Do find out if they are safe in their classes, living environment, and other activities on campus. Let them know that the Title IX Coordinator/Deputy can and will help support them and assist with accommodations on campus.

    Also remember to:

    • Be calm. If you are in crisis the victim may feel the need to take care of you rather than themselves. Be aware if the importance of separating your own experiences and emotions from them.
    • Be informed. Learn about the services available for victims on campus and in the community and be able to assist them in connecting to resources. [link to Get Help Now]
    • If they choose to report to law enforcement and/or the University, support them in that choice. And, if they want to talk to a confidential resource help them connect there as well.
    • Understand that it is normal for the person to experience a wide range of emotions and reactions.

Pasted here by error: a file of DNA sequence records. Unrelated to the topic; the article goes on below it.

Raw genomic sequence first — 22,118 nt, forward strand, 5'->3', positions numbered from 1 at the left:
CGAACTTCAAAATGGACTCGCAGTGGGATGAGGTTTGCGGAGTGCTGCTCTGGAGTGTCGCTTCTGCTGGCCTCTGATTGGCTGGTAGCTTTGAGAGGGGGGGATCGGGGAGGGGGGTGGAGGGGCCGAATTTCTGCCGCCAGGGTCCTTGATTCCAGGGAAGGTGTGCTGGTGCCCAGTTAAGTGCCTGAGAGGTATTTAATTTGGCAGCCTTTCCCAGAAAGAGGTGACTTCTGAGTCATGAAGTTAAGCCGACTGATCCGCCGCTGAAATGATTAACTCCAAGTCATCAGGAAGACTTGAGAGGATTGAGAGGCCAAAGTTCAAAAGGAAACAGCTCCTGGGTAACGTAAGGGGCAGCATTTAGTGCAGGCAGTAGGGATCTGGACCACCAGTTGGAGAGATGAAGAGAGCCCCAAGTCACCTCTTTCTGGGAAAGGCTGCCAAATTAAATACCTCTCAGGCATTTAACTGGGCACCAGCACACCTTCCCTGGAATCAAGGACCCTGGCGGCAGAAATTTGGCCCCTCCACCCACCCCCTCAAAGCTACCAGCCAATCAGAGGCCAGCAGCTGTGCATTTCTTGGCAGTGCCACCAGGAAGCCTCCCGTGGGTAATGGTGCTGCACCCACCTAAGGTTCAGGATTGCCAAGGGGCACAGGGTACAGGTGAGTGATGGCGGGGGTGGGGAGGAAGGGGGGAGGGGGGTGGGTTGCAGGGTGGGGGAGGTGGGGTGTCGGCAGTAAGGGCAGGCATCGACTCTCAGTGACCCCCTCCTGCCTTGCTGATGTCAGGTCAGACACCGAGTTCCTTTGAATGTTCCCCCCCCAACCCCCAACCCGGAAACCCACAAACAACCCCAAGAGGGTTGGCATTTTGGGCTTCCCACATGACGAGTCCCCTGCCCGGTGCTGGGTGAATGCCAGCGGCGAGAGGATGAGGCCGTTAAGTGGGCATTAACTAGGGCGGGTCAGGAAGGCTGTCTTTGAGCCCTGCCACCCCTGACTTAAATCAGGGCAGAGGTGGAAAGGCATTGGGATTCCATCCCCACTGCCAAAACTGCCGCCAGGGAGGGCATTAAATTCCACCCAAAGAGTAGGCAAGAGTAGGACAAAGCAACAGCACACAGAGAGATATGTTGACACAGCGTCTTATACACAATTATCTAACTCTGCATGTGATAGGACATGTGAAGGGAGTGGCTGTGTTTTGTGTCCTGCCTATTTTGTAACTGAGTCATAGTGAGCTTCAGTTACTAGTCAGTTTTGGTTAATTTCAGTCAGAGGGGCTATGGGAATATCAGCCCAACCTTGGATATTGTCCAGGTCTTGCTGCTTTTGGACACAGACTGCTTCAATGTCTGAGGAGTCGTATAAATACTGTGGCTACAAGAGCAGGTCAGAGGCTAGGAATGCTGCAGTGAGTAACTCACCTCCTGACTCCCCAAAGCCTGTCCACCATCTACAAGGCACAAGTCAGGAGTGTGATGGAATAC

What are the signs that a student may have experienced sexual violence?

    When sexual contact isn’t consensual, the aftermath can be devastating to the victim both in and out of the classroom.Survivors may experience anxiety and fear, difficulty in relationships, and/or a drop in academic performance— some may withdraw/transfer or drop out of school.

    Additionally, there may be:

    • Shock and disbelief
    • A feeling of “why me?”
    • Guilt
    • Denial
    • Flashbacks/nightmares
    • Acute distress/severe anxiety
    • Confusion
    • Multiple fears (of death, rapist, or other situations)
    • Depression (helplessness/hopelessness)
    • Anger
    • Loss of self-esteem
    • Thoughts of suicide
    • Dysfunctional behaviors
    • Crying

    Please note: not all students experience these signs or symptoms, and some may occur because of other issues.

    Did you witness someone harassing, abusing, or acting violently toward others?